}
 .page:target {
    display: block; 
}

You could combine this with the translateY method for scrolling to have links that scrollTo places in the DOM, or have things transition onto the screen.

:checked

:checked facilitates selecting checkboxes that have been checked by the user. If you use named radio buttons, :checked will be exclusive; that is, selecting one of them will deselect the others. If you give them different name attributes or use checkboxes instead of radio buttons, you can target more than one element at a time.

Being a form field, checkboxes can be triggered remotely using a label element. So, if you hide the checkbox and use a sibling selector, you can trigger any part of the DOM from anywhere else in the DOM – just put a checkbox next to the DOM tree you'd like to manipulate and you can toggle it on and off from anywhere else.

The downside is that the DOM needs to be manipulated in order to satisfy CSS demands, which isn't really how the relationship is supposed to work. The following code will produce a slideshow, with no jQuery required:

HTML

<div class="slideshow">
     <input type="radio" name="slideshow" class="slide- trigger" id="one">
     <div class="slide">
            <img src="http://placekitten.com/500/200"> 
     </div>
    <input type="radio" name="slideshow" class="slide- trigger" id="two">
    <div class="slide">
            <img src="http://placekitten.com/500/200">
    </div>
    <input type="radio" name="slideshow" class="slide- trigger" id="three">

    <div class="slide">
            <img src="http://placekitten.com/500/200">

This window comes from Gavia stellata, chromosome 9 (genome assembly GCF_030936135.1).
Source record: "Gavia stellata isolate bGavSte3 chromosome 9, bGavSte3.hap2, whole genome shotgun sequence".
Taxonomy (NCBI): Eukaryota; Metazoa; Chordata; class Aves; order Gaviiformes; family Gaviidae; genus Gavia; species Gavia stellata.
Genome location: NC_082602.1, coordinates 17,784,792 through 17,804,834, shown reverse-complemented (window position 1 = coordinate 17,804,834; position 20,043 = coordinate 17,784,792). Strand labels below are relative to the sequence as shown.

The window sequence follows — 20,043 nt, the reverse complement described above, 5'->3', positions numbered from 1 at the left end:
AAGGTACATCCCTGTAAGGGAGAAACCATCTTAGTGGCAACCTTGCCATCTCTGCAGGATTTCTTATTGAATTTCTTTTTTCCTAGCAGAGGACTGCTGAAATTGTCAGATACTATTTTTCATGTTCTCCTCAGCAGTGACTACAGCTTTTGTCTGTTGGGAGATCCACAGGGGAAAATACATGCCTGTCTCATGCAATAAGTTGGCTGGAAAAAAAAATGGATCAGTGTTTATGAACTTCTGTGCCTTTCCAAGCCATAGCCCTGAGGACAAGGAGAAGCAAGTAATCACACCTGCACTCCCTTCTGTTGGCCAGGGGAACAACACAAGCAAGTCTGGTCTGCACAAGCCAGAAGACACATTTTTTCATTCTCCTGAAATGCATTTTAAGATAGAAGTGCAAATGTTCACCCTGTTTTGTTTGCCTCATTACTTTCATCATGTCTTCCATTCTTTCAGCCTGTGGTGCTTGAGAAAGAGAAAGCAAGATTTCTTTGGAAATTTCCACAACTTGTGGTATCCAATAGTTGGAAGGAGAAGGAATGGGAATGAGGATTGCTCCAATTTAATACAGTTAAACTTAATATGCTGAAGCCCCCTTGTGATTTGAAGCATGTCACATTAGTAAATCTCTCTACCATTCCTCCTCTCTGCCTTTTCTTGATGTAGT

</div> 
</div>
<nav>
    <label for="one">1</label> 
    <label for="two">2</label> 
    <label for="three">3</label>
</nav>

CSS

.slideshow {
    position: relative; 
    width: 500px; 
    height: 200px; 
    overflow: hidden;
} 
.slide-trigger {
    display: none; 
}
.slide {
    position: absolute;
    top: 0;
    left: -500px;
    transition: left 1s ease-in-out;
}
.slide-trigger:checked + .slide {
    left: 0; 
}

All the slides start outside (-500px) the overflow: hidden container, then when a radio input next to a slide is checked, that slide is positioned inside the container. The transition property smoothes the animation.

Conclusion

In this tutorial, we've seen how you can delegate more work to CSS instead of jQuery. Keeping JavaScript light creates fewer bugs and improves performance. We've only scratched the surface here, so explore other CSS properties for yourself: just be aware of the issue of browser support.

Words: Dan Neame

This article originally appeared in net magazine issue 254.